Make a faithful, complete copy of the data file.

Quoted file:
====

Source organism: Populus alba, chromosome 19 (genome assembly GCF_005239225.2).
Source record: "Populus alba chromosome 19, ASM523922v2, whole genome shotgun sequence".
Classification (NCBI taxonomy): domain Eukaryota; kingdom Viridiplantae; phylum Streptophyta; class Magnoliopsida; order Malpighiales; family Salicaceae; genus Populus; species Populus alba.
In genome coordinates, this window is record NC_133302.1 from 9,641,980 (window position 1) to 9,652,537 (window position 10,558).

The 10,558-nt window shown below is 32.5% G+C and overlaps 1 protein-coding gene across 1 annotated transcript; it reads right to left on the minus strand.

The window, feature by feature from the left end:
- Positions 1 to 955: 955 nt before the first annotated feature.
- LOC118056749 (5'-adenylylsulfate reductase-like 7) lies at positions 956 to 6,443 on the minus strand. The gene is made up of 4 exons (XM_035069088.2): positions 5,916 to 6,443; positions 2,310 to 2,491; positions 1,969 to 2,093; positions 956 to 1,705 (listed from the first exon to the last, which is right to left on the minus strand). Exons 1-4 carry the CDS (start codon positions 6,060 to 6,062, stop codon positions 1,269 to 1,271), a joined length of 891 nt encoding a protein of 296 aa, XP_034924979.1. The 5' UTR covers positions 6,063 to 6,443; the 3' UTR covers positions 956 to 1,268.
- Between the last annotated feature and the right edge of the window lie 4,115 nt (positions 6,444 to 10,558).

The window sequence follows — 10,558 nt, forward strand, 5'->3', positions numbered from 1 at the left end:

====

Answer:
Source organism: Populus alba, chromosome 19 (genome assembly GCF_005239225.2).
Source record: "Populus alba chromosome 19, ASM523922v2, whole genome shotgun sequence".
Classification (NCBI taxonomy): domain Eukaryota; kingdom Viridiplantae; phylum Streptophyta; class Magnoliopsida; order Malpighiales; family Salicaceae; genus Populus; species Populus alba.
In genome coordinates, this window is record NC_133302.1 from 9,641,980 (window position 1) to 9,652,537 (window position 10,558).

The 10,558-nt window shown below is 32.5% G+C and overlaps 1 protein-coding gene across 1 annotated transcript; it reads right to left on the minus strand.

The window, feature by feature from the left end:
- Positions 1 to 955: 955 nt before the first annotated feature.
- LOC118056749 (5'-adenylylsulfate reductase-like 7) lies at positions 956 to 6,443 on the minus strand. The gene is made up of 4 exons (XM_035069088.2): positions 5,916 to 6,443; positions 2,310 to 2,491; positions 1,969 to 2,093; positions 956 to 1,705 (listed from the first exon to the last, which is right to left on the minus strand). Exons 1-4 carry the CDS (start codon positions 6,060 to 6,062, stop codon positions 1,269 to 1,271), a joined length of 891 nt encoding a protein of 296 aa, XP_034924979.1. The 5' UTR covers positions 6,063 to 6,443; the 3' UTR covers positions 956 to 1,268.
- Between the last annotated feature and the right edge of the window lie 4,115 nt (positions 6,444 to 10,558).

The window sequence follows — 10,558 nt, forward strand, 5'->3', positions numbered from 1 at the left end: